Data from: Electrophoretic mobility confirms reassortment bias among geographic isolates of segmented RNA phages

Samuel L. Díaz-Muñoz, Olivier Tenaillon, Daniel Goldhill, Kristen Brao, Paul E. Turner & Lin Chao
Background: Sex presents evolutionary costs and benefits, leading to the expectation that the amount of genetic exchange should vary in conditions with contrasting cost-benefit equations. Like eukaryotes, viruses also engage in sex, but the rate of genetic exchange is often assumed to be a relatively invariant property of a particular virus. However, the rates of genetic exchange can vary within one type of virus according to geography, as highlighted by phylogeographic studies of cystoviruses. Here...

Data from: Early bursts of body size and shape evolution are rare in comparative data

Luke J. Harmon, Jonathan B. Losos, T. Jonathan Davies, Rosemary G. Gillespie, John L. Gittleman, W. Bryan Jennings, Kenneth H. Kozak, Mark A. McPeek, Franck Moreno-Roark, Thomas J. Near, Andy Purvis, Robert E. Ricklefs, Dolph Schluter, , Ole Seehausen, Brian L. Sidlauskas, Omar Torres-Carvajal, Jason T. Weir & Arne Ø. Mooers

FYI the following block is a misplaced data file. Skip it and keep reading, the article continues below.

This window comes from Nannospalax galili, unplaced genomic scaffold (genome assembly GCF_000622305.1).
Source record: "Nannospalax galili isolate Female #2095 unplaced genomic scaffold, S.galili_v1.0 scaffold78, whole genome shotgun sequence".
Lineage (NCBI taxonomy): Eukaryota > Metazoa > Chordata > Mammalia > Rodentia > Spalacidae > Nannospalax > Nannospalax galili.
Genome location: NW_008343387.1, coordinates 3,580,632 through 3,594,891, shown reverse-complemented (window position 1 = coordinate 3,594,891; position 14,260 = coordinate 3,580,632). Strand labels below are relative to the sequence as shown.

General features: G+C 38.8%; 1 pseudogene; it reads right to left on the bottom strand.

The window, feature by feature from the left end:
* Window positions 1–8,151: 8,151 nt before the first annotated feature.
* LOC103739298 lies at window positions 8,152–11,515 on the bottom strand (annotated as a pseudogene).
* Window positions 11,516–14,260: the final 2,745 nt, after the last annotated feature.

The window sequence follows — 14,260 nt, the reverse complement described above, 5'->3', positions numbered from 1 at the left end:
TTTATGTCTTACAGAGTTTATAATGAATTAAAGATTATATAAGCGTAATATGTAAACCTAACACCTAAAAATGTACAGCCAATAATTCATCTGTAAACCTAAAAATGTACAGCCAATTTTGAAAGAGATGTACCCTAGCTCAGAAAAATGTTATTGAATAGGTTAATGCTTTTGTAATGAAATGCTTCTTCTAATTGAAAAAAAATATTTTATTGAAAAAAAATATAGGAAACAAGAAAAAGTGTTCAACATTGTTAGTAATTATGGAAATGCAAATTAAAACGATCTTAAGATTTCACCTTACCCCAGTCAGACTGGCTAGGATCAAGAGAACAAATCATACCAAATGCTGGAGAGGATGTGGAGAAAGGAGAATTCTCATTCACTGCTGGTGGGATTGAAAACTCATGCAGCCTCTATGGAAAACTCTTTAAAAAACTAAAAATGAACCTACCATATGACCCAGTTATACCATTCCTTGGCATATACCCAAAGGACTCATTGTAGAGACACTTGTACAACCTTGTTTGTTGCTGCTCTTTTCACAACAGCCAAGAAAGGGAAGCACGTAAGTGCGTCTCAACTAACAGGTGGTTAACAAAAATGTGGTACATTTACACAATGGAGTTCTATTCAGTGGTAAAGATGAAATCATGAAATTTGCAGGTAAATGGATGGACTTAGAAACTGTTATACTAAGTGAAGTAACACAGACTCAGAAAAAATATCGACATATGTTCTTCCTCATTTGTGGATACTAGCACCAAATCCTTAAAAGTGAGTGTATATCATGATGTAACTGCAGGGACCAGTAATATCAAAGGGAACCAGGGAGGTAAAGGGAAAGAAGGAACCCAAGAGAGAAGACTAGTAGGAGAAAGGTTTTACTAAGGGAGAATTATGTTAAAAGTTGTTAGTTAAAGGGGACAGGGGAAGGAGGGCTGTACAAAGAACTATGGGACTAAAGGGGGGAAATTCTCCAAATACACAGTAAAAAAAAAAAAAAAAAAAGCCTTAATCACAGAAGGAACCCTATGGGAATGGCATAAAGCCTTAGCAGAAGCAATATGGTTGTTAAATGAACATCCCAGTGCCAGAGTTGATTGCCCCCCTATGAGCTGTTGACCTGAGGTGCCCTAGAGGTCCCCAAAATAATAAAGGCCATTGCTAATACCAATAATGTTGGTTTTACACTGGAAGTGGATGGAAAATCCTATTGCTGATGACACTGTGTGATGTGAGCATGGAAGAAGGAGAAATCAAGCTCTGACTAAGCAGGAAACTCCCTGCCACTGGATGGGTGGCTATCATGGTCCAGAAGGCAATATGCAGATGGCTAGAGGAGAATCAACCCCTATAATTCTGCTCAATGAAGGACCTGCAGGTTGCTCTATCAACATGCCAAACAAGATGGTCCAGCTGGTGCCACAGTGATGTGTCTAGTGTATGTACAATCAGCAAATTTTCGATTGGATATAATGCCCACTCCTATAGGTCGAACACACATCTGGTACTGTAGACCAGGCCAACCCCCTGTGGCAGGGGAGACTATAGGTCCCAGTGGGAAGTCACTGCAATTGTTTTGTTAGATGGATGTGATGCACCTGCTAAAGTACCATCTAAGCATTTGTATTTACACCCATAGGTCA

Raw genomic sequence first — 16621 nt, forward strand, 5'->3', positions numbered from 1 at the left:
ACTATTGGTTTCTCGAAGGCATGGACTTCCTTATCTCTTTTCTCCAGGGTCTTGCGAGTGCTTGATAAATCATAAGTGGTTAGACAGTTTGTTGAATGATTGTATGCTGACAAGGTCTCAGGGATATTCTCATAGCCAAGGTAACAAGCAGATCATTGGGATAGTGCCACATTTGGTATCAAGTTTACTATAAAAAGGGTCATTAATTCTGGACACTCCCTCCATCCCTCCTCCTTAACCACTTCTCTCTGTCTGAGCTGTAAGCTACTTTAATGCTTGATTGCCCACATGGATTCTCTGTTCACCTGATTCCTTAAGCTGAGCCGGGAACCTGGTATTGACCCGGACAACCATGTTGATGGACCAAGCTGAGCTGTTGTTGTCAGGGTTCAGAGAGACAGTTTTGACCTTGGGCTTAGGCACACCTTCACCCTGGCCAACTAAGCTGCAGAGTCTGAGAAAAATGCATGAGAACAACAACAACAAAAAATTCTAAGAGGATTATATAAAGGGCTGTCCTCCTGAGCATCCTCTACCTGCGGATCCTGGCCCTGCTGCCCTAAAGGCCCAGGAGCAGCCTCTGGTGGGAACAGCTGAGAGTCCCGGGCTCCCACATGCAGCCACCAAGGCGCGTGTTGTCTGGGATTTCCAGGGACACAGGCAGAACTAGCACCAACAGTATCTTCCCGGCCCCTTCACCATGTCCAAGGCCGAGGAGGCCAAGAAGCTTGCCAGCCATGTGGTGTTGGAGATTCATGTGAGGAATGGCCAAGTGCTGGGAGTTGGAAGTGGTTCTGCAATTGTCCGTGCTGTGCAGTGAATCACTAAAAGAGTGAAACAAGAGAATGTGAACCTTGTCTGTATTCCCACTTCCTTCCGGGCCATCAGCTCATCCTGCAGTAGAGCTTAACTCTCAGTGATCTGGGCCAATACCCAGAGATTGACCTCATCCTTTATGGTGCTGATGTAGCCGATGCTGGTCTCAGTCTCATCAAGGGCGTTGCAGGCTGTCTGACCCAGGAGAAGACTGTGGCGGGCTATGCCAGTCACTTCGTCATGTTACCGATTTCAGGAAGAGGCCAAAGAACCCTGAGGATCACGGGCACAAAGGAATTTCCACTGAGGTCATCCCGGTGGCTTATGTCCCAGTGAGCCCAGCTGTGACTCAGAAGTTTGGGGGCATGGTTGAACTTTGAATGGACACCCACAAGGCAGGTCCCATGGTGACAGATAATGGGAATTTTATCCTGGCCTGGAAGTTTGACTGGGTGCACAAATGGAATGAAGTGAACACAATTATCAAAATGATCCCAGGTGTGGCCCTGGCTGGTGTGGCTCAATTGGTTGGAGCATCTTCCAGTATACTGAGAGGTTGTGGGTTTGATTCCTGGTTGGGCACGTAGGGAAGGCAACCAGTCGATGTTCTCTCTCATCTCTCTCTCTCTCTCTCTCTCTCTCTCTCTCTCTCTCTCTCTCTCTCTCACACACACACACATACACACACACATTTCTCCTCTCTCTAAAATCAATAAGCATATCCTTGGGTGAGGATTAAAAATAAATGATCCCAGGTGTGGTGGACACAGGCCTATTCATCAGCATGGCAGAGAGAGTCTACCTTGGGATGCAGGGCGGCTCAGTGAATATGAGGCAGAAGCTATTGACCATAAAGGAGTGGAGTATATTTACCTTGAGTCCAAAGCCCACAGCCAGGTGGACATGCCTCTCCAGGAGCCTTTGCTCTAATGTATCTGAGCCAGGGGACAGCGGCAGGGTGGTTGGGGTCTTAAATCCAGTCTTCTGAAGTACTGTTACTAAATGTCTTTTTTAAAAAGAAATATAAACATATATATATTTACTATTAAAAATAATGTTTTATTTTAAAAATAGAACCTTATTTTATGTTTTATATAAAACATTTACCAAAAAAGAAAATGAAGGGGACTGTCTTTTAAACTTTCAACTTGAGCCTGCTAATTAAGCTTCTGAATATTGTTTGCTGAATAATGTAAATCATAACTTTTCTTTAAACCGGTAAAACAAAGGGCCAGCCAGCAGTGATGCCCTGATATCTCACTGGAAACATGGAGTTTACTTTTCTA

George Gaylord Simpson famously postulated that much of life's diversity originated as adaptive radiations—more or less simultaneous divergences of numerous lines from a single ancestral adaptive type. However, identifying adaptive radiations has proven difficult due to a lack of broad-scale comparative datasets. Here, we use phylogenetic comparative data on body size and shape in a diversity of animal clades to test a key model of adaptive radiation, in which initially rapid morphological evolution is followed...

Data from: Inferring pathobiology from structural MRI in schizophrenia and bipolar disorder: modeling head motion and neuroanatomical specificity

Nailin Yao, Anderson M. Winkler, Jennifer Barrett, Gregory A. Book, Tamara Beetham, Rachel Horseman, Olivia Leach, Karen Hodgson, Emma E. Knowles, Samuel Mathias, Michael C. Stevens, Michal Assaf, Theo G. M. Van Erp, Godfrey D. Pearlson & David C. Glahn
Despite over 400 peer-reviewed structural MRI publications documenting neuroanatomic abnormalities in bipolar disorder and schizophrenia, the confounding effects of head motion and the regional specificity of these defects are unclear. Using a large cohort of individuals scanned on the same research dedicated MRI with broadly similar protocols, we observe reduced cortical thickness indices in both illnesses, though less pronounced in bipolar disorder. While schizophrenia (n = 226) was associated with wide-spread surface area reductions, bipolar...

Data from: An inverse latitudinal gradient in speciation rate for marine fishes

Daniel L. Rabosky, Jonathan Chang, Pascal O. Title, Peter F. Cowman, Lauren Sallan, Matt Friedman, Kristin Kaschner, Cristina Garilao, Thomas J. Near, Marta Coll & Michael E. Alfaro